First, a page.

doubt about the capacity of having these votes recorded in Great Britain or in any other part of the world, within the Empire, where they may be. But as regards France, the statement of the Prime Minister was so definite and positive on the subject that I think some explanation is due to the House and the public as to what change has taken place in the meantime. I quite agree with the hon. member for St. John that, while the men who are overseas have a right to the franchise of this country and should be given an opportunity of exercising that franchise, and while we should all endeavour in this House to prepare and put through a reasonable Bill which would be absolutely fair to all parties, ensuring the honesty of the vote and the certainty of its proper recording, it is a novel principle to say that a person who was not a resident of Canada, who had no interest whatever in our internal affairs or conditions, and no knowledge in fact of what is best for Canada as a whole, or for airy part of it, merely because he had the franchise in some other part of the Empire, or in the United States, where, if he chose, he could exercise that franchise, should be entitled to vote as a Canadian soldier in a Canadian election. There are numerous cases of men who have never been in Canada, who have been transferred to Canadian forces. At one stage a large number of soldiers were transferred to the Canadian forces-men who had never been in Canada and who, I suppose, never expected to be here. The question as to whether or not such could exercise the franchise intelligently in regard to Canadian affairs is not arguable, leaving aside the question as to whether they could determine whether the individual candidate might or might not be a proper person to represent a constituency in Parliament. To say that a person who had never been in Canada should be permitted to determine as against the votes of the people of a certain locality, who live here, and whose interests are here, and who ought to be the persons to say who should represent them in Parliament, seems to me a very unreasonable proposition. There are other matters of detail in connection with the Bill, but, as the minister intimated that he would hear suggestions, I presume we might discuss very frankly in committee these points which are entirely apart from the principle that a soldier should have the right to exercise his franchise. I think we should hear from my hon. friend on that point.

Topic:   QUESTIONS.
Subtopic:   THE MILITARY VOTERS' ACT, 1917.
Sub-subtopic:   SECOND READING OF BILL AND CONSIDERATION IN COMMITTEE.
Permalink
CON

Edgar Nelson Rhodes (Speaker of the House of Commons)

Conservative (1867-1942)

Mr. SPEAKER:

The minister has the right to reply now, and should he do so that will close the debate.

Topic:   QUESTIONS.
Subtopic:   THE MILITARY VOTERS' ACT, 1917.
Sub-subtopic:   SECOND READING OF BILL AND CONSIDERATION IN COMMITTEE.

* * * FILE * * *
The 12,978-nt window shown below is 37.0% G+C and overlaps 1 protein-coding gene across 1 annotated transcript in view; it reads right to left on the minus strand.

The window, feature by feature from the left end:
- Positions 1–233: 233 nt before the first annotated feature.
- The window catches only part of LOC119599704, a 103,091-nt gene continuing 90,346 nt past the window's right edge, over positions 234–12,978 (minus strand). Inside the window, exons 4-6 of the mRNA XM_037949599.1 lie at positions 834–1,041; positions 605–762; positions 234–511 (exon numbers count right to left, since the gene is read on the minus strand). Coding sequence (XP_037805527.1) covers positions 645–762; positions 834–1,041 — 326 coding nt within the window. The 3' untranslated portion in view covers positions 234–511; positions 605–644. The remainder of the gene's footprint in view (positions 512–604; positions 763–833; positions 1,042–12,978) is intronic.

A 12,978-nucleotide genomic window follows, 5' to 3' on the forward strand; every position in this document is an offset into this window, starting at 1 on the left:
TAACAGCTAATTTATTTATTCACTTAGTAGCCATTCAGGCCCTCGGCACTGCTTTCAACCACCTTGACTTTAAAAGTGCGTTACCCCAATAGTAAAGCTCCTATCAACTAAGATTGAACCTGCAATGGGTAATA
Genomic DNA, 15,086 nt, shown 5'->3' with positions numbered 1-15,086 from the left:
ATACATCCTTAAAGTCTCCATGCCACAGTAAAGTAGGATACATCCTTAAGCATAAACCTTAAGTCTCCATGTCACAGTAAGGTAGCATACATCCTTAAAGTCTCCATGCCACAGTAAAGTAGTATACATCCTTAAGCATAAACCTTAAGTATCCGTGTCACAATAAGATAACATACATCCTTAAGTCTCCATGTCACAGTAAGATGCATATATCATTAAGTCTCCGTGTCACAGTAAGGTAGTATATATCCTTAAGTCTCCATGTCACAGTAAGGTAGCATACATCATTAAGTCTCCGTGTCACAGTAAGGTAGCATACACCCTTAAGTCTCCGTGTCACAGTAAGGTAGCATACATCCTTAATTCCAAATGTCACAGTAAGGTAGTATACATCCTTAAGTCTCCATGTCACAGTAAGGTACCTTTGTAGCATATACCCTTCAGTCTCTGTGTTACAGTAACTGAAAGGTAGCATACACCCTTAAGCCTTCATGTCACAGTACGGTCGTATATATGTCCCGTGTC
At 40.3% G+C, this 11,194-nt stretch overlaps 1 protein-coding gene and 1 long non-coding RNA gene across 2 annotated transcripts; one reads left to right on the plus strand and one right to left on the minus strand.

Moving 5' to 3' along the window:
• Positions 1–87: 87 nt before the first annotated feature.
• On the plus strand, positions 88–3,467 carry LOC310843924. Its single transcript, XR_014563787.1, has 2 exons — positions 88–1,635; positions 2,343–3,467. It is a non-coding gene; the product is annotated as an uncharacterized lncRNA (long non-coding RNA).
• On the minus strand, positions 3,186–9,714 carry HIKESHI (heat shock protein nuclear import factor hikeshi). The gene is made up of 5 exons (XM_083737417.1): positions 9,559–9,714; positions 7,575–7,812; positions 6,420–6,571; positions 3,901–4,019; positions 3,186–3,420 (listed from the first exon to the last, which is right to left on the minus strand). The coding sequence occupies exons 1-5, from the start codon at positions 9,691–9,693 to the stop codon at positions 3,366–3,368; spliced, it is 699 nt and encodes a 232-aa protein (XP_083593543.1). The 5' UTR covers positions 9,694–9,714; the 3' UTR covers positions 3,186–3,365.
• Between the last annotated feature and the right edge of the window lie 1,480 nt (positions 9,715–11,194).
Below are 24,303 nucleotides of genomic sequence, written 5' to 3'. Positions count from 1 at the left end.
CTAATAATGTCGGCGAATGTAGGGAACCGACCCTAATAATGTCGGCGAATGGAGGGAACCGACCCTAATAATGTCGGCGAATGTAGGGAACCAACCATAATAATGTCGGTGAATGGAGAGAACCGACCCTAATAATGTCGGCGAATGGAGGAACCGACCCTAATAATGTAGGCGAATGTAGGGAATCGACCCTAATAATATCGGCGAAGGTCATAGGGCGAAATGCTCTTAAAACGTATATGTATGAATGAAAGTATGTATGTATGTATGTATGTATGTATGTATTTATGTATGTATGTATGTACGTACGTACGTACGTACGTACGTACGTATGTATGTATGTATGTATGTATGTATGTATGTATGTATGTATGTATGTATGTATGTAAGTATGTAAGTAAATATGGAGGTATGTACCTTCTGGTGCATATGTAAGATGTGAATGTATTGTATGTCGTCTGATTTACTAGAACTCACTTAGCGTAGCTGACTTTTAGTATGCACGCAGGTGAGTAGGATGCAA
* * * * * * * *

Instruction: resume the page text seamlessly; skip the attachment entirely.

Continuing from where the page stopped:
Permalink
CON

Charles Joseph Doherty (Minister of Justice and Attorney General of Canada)

Conservative (1867-1942)

Mr. DOHERTY:

In regard to the statement by the hon. gentleman from Edmonton (Mr. Oliver) in which he was pleased to refer to certain motives on the part of those who are promoting this Bill, I do not hesitate to say that the hon. gentleman is entirely mistaken in his imputation. There is no desire to do anything, except, so far as may be found possible, to meet the very principles which he himself has laid down. If I did not think it necessary to elaborate those principles, it was because, upon the principles that ought to underlie this measure, there should be substantial agreement. On those principles I am not in disagreement with my hon. friend. The provisions meet whal! is required, viz.: that questions which arise are whether those the soldier,-I am speaking generally- should record his vote, and that proper safeguards should surround the taking of the vote. We are not blind to the fact that, even under this measure, it will 4 p.m. be exceedingly difficult to get a complete vote of the soldiers., but I do not think it is wise, simply because of the difficulty, that we should not make the best effort possible to achieve the end desired. As to the particular instance the hon. gentleman has mentioned: whether a soldier not a Canadian, who has been merely transferred to the Canadian Expeditionary Force, should have a vote as a Canadian soldier, I shall be open to consider suggestions in committee. We shall welcome suggestions towards making the law more workable in securing the soldiers' votes as fully as possible, and surrounding the voting with all the precautions that the conditions make possible.

Topic:   QUESTIONS.
Subtopic:   THE MILITARY VOTERS' ACT, 1917.
Sub-subtopic:   SECOND READING OF BILL AND CONSIDERATION IN COMMITTEE.
Permalink
LIB

Edward Mortimer Macdonald

Liberal

Mr. MACDONALD:

Topic:   QUESTIONS.
Subtopic:   THE MILITARY VOTERS' ACT, 1917.